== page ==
What we do, we’ll set up public IPs. Every device in our network has got a public IP. It’s not that hard to get. You can explain it to the ISP. This is my background starting in ISP. That was the first thing I did out of college was start a software company, followed up on ISP. I know how these work. I know what you need to do to be able to show what you’re going to use it for. When you do that, you’re setting this up for the long haul. You’re not doing it for a temporary set up. I think that’s part of the problem is that these companies are used to dealing with somebody rolls into town with four or five semi-trucks. They throw it all out. It hasn’t been updated in a month. They spend two or three days trying to update everything. They need as much bandwidth as they can consume. They don’t want to have any risk that the stream is going to lag because they’re going to put on this big production. They just overpurchase for that event, and it’s not necessary. It’s just a safety cushion for them because they’re doing that.

I’m not saying what we do is not safe because I’d like to reach out to people we’ve worked with like Ian up at Not Your Parents Basement Lounge. We went in there, and he’s running his whole facility, I believe, on 50 megs of bandwidth. We just rate limit every device to five megs. His game server has 50 megs open. He has a few IP addresses he can assign for streaming, so if he has a guy come in that wants to do streaming with his own machine, he gives them that IP. That IP will have 20 megs available to it. It gives him a constant stream. It doesn’t affect the other gamers on the network. They all have their own bandwidth to use. These sort of things are things that are beginning to become tiresome for me to have to go through this back and forth with everybody that we work with. In this scenario, we’re just recommending to the venue what they should put in the place. We’re not doing the routing or anything else. I have to sit back a lot of times and give my opinion, but it’s ultimately their decision because they’re going to be doing the routing, and it’s their network. We’re just going in to plug our machines in and make sure our software works.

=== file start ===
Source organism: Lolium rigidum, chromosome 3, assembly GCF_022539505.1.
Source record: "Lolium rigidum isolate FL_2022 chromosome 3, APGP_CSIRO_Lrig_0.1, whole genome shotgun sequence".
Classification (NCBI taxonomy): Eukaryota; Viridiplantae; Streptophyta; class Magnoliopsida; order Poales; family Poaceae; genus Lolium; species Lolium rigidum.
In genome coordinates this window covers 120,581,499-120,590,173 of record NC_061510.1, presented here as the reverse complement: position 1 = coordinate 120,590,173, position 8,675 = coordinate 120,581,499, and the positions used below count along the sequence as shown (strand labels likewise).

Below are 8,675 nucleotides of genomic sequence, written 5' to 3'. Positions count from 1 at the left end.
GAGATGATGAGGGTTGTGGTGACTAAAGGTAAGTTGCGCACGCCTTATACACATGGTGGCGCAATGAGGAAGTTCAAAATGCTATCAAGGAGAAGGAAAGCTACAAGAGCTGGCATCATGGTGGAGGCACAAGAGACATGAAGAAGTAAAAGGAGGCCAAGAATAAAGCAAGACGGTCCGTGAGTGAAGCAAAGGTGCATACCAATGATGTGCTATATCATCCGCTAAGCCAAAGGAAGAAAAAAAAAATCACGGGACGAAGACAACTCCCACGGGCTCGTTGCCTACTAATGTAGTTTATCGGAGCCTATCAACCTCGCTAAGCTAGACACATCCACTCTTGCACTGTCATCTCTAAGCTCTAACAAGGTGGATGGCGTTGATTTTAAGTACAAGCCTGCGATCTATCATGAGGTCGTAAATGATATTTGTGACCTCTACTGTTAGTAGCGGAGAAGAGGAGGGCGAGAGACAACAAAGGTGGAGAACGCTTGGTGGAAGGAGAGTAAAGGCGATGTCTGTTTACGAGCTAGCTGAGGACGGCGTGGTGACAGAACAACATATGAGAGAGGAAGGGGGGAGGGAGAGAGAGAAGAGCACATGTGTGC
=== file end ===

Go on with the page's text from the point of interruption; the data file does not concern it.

Ultimately, if the internet doesn’t work, the problem falls back on whoever the network administrator is that set it all up. If it’s us, I will only do it one way. I will only do it with us putting in the router, us doing the routing for public IPs, us rate limiting and traffic shaping that network properly the way we see fit and the way we’ve done it for years. I also think that we’ve learned that through necessity of doing shows like Gen Con and Pop Con where you go in, and there’s 10 megs of internet available for, and I’m not even making this up, $10,000 for four days. That’s the rate in these convention centers when you set up for internet because you’re only there for a short period of time. You figure out very quickly what’s important.

Is it important for that person on that one machine to be able to have five videos loaded on Netflix, and Hulu, and radio streams coming in, and another window up in the background of a game they’re not even playing anymore, and then League of Legends up on their screen, complaining about their ping times on their screen. They’re in charge of their own world on one machine in our network. If you load a lot of stuff on your machine, you’re the only one that’s going to lag. You’re not going to affect anyone else in the building.

That’s what I wanted to share today, a little bit about when it comes to going out, and setting up the internet, and how important it is to make sure that they do a good job upfront because lag, latency, response times are things that your center will be judged on and that experience will be judged on. Obviously, some people err on the side of I’ll buy a crap ton of bandwidth. If somebody comes in, and they overwhelm my modem with requests, searching for custom CS go servers and steam, we just have enough available that it doesn’t affect everybody else. We just hope that 100 people at once don’t search for CS go servers at the same time.

J-Mac: Unfortunately, I don’t have any two cents because that’s your world, not mine.

Zack: Right. Again, it’s one of those things that becomes a crucial part that somehow when these people make eight month, nine month business plans. They do all of this stuff. They just leave that to the eighth or the ninth month. It’s the eleventh hour, and we’re like, “Okay.” We’ve known we can get internet. Now let’s start thinking about what that means. How do we get internet into the space? It’s like what we talked about last time when it’s like hey, how do we get games working? It’s like, I can do it at home on one PC. It’s just easy. It can’t be that hard. I’m a gamer, I know how to do that stuff. You just have to make sure the games are updated. You just have to make sure you have enough bandwidth for one PC. It just doesn’t multiply out when you put in 100 of these things in one location.